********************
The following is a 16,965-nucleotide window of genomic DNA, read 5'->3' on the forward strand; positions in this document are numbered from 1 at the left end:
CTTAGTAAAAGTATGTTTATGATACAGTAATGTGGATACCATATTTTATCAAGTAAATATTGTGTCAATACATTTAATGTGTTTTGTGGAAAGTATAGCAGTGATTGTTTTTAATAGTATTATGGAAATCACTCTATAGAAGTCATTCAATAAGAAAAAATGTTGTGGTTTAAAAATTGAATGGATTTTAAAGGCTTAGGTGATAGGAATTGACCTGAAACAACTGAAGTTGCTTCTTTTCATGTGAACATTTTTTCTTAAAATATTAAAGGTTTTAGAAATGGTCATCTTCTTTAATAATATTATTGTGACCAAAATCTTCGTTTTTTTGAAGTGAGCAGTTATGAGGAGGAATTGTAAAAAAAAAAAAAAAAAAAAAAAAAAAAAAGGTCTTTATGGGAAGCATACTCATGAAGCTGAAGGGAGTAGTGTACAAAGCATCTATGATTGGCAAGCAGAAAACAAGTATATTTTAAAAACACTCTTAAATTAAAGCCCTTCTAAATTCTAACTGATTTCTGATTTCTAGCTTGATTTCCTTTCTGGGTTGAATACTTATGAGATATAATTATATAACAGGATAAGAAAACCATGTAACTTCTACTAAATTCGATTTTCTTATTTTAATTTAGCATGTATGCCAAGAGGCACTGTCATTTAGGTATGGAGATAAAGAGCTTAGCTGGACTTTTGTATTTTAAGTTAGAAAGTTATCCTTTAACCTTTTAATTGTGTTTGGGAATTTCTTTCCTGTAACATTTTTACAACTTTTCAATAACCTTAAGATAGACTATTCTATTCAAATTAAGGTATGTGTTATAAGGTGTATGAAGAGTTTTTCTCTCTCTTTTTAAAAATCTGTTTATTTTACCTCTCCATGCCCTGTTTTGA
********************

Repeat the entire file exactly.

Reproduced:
The following is a 16,965-nucleotide window of genomic DNA, read 5'->3' on the forward strand; positions in this document are numbered from 1 at the left end:
CTTAGTAAAAGTATGTTTATGATACAGTAATGTGGATACCATATTTTATCAAGTAAATATTGTGTCAATACATTTAATGTGTTTTGTGGAAAGTATAGCAGTGATTGTTTTTAATAGTATTATGGAAATCACTCTATAGAAGTCATTCAATAAGAAAAAATGTTGTGGTTTAAAAATTGAATGGATTTTAAAGGCTTAGGTGATAGGAATTGACCTGAAACAACTGAAGTTGCTTCTTTTCATGTGAACATTTTTTCTTAAAATATTAAAGGTTTTAGAAATGGTCATCTTCTTTAATAATATTATTGTGACCAAAATCTTCGTTTTTTTGAAGTGAGCAGTTATGAGGAGGAATTGTAAAAAAAAAAAAAAAAAAAAAAAAAAAAAAGGTCTTTATGGGAAGCATACTCATGAAGCTGAAGGGAGTAGTGTACAAAGCATCTATGATTGGCAAGCAGAAAACAAGTATATTTTAAAAACACTCTTAAATTAAAGCCCTTCTAAATTCTAACTGATTTCTGATTTCTAGCTTGATTTCCTTTCTGGGTTGAATACTTATGAGATATAATTATATAACAGGATAAGAAAACCATGTAACTTCTACTAAATTCGATTTTCTTATTTTAATTTAGCATGTATGCCAAGAGGCACTGTCATTTAGGTATGGAGATAAAGAGCTTAGCTGGACTTTTGTATTTTAAGTTAGAAAGTTATCCTTTAACCTTTTAATTGTGTTTGGGAATTTCTTTCCTGTAACATTTTTACAACTTTTCAATAACCTTAAGATAGACTATTCTATTCAAATTAAGGTATGTGTTATAAGGTGTATGAAGAGTTTTTCTCTCTCTTTTTAAAAATCTGTTTATTTTACCTCTCCATGCCCTGTTTTGA